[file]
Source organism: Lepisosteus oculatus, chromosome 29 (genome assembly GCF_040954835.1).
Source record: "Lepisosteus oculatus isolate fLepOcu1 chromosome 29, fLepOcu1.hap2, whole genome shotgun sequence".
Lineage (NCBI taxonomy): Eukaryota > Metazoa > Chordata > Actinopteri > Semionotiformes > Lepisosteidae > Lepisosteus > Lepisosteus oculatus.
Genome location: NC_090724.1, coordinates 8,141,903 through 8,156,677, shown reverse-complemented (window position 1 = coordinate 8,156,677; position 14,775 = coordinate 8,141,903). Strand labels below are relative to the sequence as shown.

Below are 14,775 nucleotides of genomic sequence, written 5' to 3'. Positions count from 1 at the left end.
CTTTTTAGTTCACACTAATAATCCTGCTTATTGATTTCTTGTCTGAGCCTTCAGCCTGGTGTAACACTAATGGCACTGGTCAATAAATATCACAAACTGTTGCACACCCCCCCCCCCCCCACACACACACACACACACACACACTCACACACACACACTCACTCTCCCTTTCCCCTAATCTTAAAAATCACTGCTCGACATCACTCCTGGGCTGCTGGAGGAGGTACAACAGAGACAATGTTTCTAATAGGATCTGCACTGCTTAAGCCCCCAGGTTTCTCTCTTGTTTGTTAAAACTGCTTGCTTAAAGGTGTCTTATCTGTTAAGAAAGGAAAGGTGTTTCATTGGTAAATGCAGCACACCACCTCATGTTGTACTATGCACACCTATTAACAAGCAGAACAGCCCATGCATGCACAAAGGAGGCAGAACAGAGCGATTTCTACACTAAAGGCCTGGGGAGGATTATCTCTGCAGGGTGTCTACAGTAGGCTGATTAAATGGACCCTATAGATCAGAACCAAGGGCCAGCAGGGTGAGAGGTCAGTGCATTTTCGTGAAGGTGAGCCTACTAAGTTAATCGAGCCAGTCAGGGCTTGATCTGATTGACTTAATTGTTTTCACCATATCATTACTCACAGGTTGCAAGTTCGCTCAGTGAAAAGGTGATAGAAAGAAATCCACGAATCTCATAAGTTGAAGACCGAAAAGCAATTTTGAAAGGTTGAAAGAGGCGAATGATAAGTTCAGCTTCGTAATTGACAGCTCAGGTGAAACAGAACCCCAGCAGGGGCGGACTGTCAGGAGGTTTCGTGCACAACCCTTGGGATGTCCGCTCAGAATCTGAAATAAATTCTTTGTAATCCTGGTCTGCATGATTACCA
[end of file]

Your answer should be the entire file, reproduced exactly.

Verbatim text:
Source organism: Lepisosteus oculatus, chromosome 29 (genome assembly GCF_040954835.1).
Source record: "Lepisosteus oculatus isolate fLepOcu1 chromosome 29, fLepOcu1.hap2, whole genome shotgun sequence".
Lineage (NCBI taxonomy): Eukaryota > Metazoa > Chordata > Actinopteri > Semionotiformes > Lepisosteidae > Lepisosteus > Lepisosteus oculatus.
Genome location: NC_090724.1, coordinates 8,141,903 through 8,156,677, shown reverse-complemented (window position 1 = coordinate 8,156,677; position 14,775 = coordinate 8,141,903). Strand labels below are relative to the sequence as shown.

Below are 14,775 nucleotides of genomic sequence, written 5' to 3'. Positions count from 1 at the left end.
CTTTTTAGTTCACACTAATAATCCTGCTTATTGATTTCTTGTCTGAGCCTTCAGCCTGGTGTAACACTAATGGCACTGGTCAATAAATATCACAAACTGTTGCACACCCCCCCCCCCCCCACACACACACACACACACACACACTCACACACACACACTCACTCTCCCTTTCCCCTAATCTTAAAAATCACTGCTCGACATCACTCCTGGGCTGCTGGAGGAGGTACAACAGAGACAATGTTTCTAATAGGATCTGCACTGCTTAAGCCCCCAGGTTTCTCTCTTGTTTGTTAAAACTGCTTGCTTAAAGGTGTCTTATCTGTTAAGAAAGGAAAGGTGTTTCATTGGTAAATGCAGCACACCACCTCATGTTGTACTATGCACACCTATTAACAAGCAGAACAGCCCATGCATGCACAAAGGAGGCAGAACAGAGCGATTTCTACACTAAAGGCCTGGGGAGGATTATCTCTGCAGGGTGTCTACAGTAGGCTGATTAAATGGACCCTATAGATCAGAACCAAGGGCCAGCAGGGTGAGAGGTCAGTGCATTTTCGTGAAGGTGAGCCTACTAAGTTAATCGAGCCAGTCAGGGCTTGATCTGATTGACTTAATTGTTTTCACCATATCATTACTCACAGGTTGCAAGTTCGCTCAGTGAAAAGGTGATAGAAAGAAATCCACGAATCTCATAAGTTGAAGACCGAAAAGCAATTTTGAAAGGTTGAAAGAGGCGAATGATAAGTTCAGCTTCGTAATTGACAGCTCAGGTGAAACAGAACCCCAGCAGGGGCGGACTGTCAGGAGGTTTCGTGCACAACCCTTGGGATGTCCGCTCAGAATCTGAAATAAATTCTTTGTAATCCTGGTCTGCATGATTACCA